As I sat tracking every line and every word in the dialogues recorded, it made me consider how everything in the game is recorded and just how much detail is included in the process. Focusing on inclusion and having more lines to record means more actors recording the lines. Additionally, engineers and directors working in the studio add to the list of great opportunities to offer more jobs to people of color and highlights the importance of equipping talent with skills and experience to grow the racial diversity with each new game.
In the studio:
Celebrating African American talent and leveling up diversity in video games
Strong games require strong voices. The average game script can be between 300 to 500 pages. Now, compare that with the average film script at 120 pages and you can see why video game voice actors have their work cut out for them! There are now more video games published yearly than ever before, and that means there are more opportunities for voices of Black artists to be recorded than ever before. On the gaming platform Steam, over 8,000 new games were released in 2020!
With all of the opportunity and great black artists we do have represented in video games, there is more we can do. We can advocate by asking for greater diversity in video games as fans, and as creators, we can intentionally create stories with roles that are inspired and influenced by black creators from inception. We love great character voices. The voices manifest the characters that we love so dearly – it helps us envision and bring their fictitious personalities somewhat to life. There is no rule book for casting voice actors, nor are there set parameters for whom to cast, but, for many, it does make sense to assign the voice actors to a character with a certain likeness. Thus, many feel a sentiment that there should be a healthy and encouraged correlation of ethnic game characters to their voice actors.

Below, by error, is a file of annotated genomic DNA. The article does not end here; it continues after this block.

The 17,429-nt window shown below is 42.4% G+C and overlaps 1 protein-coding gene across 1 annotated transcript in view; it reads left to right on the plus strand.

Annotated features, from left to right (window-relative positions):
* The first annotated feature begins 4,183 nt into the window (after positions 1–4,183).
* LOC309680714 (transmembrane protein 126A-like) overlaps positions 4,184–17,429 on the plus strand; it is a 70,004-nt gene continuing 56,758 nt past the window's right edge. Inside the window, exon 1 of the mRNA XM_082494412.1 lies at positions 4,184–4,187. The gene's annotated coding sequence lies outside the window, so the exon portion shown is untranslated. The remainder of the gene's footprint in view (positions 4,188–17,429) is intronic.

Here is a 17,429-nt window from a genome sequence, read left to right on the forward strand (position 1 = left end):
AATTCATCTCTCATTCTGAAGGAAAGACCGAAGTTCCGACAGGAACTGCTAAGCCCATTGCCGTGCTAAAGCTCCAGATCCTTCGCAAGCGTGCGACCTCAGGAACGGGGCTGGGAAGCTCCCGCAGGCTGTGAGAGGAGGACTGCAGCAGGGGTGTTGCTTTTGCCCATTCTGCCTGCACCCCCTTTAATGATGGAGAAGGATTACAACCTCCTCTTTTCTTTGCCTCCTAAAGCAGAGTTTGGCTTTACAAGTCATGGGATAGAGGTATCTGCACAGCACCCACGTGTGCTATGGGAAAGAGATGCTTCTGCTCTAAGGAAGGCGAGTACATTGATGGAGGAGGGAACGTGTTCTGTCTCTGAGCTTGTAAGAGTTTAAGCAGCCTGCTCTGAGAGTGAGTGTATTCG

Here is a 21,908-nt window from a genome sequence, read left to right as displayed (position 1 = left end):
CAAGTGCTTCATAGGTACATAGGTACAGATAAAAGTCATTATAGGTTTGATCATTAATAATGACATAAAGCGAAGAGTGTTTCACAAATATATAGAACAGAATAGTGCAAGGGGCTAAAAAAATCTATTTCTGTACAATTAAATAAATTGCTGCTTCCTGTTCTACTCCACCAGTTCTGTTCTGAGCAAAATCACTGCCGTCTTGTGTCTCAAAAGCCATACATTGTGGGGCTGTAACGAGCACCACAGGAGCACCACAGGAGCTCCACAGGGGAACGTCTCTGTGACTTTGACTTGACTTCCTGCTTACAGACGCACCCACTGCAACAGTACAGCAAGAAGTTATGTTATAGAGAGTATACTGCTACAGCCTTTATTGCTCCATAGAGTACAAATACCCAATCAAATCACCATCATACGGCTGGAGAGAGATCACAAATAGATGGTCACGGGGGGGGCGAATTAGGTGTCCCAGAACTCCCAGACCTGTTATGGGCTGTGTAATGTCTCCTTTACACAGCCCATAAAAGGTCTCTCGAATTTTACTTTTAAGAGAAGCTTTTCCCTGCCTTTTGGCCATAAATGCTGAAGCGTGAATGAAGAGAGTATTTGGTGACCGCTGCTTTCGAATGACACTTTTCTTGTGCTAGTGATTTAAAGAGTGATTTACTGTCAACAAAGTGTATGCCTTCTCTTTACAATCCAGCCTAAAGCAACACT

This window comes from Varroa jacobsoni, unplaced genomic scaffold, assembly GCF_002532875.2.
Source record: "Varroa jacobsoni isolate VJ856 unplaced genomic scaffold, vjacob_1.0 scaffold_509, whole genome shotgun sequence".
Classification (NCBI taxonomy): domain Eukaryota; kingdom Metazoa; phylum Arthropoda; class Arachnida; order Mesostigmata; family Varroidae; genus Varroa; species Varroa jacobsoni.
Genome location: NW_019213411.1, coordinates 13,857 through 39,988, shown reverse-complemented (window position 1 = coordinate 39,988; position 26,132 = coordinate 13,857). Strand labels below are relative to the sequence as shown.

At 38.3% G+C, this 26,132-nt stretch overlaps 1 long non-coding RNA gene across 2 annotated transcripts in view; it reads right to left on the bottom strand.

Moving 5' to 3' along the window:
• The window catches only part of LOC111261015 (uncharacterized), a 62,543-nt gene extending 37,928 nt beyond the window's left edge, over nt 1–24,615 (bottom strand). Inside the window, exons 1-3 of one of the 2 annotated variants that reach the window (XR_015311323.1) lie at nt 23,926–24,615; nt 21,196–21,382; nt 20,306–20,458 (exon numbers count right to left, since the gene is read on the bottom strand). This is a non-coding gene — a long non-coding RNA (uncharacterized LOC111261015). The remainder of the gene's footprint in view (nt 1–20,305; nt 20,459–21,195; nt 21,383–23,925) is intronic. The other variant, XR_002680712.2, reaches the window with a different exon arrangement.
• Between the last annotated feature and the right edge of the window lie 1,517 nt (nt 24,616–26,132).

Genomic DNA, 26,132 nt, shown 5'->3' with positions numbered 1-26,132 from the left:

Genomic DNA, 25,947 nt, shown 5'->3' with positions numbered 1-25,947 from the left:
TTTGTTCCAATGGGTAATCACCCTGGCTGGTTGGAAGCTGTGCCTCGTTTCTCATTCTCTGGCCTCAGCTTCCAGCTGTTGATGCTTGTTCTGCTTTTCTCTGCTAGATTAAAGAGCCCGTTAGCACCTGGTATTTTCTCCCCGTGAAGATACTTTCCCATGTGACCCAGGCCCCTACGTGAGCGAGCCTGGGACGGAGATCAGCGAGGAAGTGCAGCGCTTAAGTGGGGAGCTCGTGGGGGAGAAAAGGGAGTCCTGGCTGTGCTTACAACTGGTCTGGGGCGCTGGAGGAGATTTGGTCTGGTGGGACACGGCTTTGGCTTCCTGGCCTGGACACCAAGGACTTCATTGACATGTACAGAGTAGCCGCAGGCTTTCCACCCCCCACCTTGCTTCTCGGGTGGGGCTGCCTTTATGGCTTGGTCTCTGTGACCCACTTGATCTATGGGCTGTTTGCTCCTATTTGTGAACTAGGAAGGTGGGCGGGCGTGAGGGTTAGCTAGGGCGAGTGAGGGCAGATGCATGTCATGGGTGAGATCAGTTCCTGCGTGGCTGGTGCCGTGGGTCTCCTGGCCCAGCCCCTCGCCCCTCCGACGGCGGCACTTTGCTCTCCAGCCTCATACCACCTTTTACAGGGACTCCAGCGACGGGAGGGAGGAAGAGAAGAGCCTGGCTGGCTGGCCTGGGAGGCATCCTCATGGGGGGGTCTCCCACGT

History of video games and African American Voices
Oftentimes, there is a beautiful and distinct richness of voice that black and other ethnic voice actors bring to the studio, but many times, the essence of that voice is something that some productions will attempt to duplicate rather than have authenticity in the voice. This ongoing issue has created a point of contention and division in the gaming development world – should all black characters be voiced by black actors? On the other side of the debate, black voice actors express that since the characters are entirely fictitious, the assignment of their voice actors can be given to whomever.
Vox writer Shante Daniels writes about this subject in length and voices this reality into poignant words in her Vice article –
Shante Daniels: “The problem is that we do not live in a society where true merit is the only deciding factor. There is still some bias when hiring voice actors, even if their faces do not appear on screen”.